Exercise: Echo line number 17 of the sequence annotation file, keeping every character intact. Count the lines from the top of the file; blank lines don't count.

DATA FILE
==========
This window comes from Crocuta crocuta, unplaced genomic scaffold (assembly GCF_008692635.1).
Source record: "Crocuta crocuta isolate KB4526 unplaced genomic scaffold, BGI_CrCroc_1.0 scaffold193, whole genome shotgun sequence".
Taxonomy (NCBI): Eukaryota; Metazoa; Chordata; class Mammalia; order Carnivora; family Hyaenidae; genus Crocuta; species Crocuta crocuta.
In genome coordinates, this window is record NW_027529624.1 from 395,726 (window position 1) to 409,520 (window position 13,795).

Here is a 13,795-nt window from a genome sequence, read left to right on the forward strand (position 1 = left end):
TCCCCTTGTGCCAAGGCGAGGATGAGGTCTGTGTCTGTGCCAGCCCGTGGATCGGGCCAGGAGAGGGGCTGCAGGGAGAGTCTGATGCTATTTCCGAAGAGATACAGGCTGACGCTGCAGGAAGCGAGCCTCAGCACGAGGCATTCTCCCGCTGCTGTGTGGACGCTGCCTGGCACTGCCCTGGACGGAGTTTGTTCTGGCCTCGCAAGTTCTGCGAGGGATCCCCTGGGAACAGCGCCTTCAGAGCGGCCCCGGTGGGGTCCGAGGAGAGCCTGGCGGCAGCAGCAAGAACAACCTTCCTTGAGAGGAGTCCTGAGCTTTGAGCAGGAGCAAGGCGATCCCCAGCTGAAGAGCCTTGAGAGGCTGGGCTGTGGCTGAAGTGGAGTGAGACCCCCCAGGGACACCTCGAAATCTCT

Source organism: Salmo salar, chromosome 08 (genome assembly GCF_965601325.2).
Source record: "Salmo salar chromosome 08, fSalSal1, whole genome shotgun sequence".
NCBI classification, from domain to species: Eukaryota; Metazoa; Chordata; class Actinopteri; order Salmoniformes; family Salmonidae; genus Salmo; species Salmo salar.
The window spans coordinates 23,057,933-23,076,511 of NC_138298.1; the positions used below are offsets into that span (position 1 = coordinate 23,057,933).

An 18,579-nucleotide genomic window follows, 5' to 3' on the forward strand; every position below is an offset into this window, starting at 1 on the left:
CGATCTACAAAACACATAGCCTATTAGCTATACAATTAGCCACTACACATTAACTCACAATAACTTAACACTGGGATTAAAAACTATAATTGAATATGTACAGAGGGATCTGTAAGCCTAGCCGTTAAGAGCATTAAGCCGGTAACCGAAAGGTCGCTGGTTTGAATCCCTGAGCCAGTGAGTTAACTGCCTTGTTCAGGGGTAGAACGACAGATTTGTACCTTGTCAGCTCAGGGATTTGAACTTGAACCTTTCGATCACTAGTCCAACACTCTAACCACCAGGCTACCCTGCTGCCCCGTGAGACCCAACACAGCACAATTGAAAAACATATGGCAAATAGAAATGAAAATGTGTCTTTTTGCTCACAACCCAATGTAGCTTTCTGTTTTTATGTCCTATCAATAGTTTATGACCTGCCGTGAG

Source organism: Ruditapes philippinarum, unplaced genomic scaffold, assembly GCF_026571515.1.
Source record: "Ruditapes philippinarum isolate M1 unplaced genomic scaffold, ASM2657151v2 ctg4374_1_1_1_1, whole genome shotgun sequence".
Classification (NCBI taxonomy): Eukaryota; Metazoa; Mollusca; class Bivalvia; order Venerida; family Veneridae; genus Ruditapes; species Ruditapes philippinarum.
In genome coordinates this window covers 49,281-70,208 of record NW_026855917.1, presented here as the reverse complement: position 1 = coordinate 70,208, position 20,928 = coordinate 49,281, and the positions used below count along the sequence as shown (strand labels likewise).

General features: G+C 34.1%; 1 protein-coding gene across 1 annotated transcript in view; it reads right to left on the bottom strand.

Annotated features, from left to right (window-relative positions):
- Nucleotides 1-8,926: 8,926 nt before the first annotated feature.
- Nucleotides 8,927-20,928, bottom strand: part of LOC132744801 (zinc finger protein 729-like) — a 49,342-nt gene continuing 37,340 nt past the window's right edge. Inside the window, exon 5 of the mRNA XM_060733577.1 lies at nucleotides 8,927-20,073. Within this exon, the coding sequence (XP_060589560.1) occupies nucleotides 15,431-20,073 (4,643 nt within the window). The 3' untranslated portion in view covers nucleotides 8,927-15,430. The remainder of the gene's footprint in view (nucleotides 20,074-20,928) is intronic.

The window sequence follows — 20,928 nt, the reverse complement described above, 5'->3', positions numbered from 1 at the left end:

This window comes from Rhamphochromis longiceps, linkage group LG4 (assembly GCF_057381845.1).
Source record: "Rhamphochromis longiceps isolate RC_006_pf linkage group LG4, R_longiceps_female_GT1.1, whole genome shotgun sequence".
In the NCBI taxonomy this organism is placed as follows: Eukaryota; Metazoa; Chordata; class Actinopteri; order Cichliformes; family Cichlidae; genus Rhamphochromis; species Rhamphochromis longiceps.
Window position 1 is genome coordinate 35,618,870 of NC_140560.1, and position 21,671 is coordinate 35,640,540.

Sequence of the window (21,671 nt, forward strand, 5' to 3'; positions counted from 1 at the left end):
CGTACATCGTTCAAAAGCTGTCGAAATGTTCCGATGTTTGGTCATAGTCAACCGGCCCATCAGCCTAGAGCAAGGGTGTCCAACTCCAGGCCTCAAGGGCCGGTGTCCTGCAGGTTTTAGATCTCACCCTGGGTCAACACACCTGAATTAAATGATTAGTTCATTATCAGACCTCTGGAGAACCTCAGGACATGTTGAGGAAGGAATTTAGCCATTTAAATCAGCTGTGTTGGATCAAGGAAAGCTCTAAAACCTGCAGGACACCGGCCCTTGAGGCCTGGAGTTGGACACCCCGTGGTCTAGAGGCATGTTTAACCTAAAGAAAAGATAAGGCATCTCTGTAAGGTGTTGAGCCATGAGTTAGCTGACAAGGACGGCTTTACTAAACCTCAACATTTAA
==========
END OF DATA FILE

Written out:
General features: G+C 34.1%; 1 protein-coding gene across 1 annotated transcript in view; it reads right to left on the bottom strand.